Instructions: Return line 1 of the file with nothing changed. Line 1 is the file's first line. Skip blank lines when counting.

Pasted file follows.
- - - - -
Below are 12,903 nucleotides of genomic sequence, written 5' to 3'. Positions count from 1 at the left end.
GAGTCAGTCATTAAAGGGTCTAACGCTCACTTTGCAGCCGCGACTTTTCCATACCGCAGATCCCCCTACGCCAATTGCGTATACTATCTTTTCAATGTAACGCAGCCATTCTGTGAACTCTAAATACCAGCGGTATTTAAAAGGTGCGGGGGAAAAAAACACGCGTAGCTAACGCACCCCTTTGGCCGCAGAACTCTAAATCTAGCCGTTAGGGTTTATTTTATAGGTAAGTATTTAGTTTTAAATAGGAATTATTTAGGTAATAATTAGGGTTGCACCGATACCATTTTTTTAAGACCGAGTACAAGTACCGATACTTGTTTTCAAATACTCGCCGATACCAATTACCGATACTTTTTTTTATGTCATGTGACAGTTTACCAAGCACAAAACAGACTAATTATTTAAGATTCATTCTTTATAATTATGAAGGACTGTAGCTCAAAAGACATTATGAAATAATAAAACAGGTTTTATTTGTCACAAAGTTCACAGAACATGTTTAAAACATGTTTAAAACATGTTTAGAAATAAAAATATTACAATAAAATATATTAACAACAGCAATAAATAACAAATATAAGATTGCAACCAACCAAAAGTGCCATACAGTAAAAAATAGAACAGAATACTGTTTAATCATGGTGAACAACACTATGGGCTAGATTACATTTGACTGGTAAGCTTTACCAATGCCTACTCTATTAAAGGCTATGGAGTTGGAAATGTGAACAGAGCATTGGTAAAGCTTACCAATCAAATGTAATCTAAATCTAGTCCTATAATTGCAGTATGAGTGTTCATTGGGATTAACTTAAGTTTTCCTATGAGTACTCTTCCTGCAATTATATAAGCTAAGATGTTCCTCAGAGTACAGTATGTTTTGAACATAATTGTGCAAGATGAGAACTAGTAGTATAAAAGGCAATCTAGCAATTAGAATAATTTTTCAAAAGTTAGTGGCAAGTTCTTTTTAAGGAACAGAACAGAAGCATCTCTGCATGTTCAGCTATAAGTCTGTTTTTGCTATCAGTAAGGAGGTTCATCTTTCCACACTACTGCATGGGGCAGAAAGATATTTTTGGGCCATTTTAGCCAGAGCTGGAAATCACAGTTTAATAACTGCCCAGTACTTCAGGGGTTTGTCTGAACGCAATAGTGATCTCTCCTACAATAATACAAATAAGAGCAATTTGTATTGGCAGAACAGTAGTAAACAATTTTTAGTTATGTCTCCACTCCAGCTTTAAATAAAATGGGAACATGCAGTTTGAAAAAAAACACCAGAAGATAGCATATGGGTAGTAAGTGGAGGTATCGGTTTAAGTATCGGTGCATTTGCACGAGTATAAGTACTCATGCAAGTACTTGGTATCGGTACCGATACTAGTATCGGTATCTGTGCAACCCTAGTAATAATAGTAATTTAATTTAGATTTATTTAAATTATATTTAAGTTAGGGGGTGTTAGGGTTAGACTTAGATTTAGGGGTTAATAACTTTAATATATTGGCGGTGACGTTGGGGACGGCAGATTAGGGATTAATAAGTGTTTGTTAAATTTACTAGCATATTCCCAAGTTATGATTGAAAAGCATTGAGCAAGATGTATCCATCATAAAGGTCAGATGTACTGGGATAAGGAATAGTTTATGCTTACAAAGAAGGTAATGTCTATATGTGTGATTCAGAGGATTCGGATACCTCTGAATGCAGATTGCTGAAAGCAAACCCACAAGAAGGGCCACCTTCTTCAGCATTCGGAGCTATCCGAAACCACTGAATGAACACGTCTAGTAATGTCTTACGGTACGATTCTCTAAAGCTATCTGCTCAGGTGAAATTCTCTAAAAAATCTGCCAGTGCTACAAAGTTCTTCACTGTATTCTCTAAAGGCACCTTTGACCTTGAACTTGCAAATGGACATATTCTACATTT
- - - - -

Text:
Below are 12,903 nucleotides of genomic sequence, written 5' to 3'. Positions count from 1 at the left end.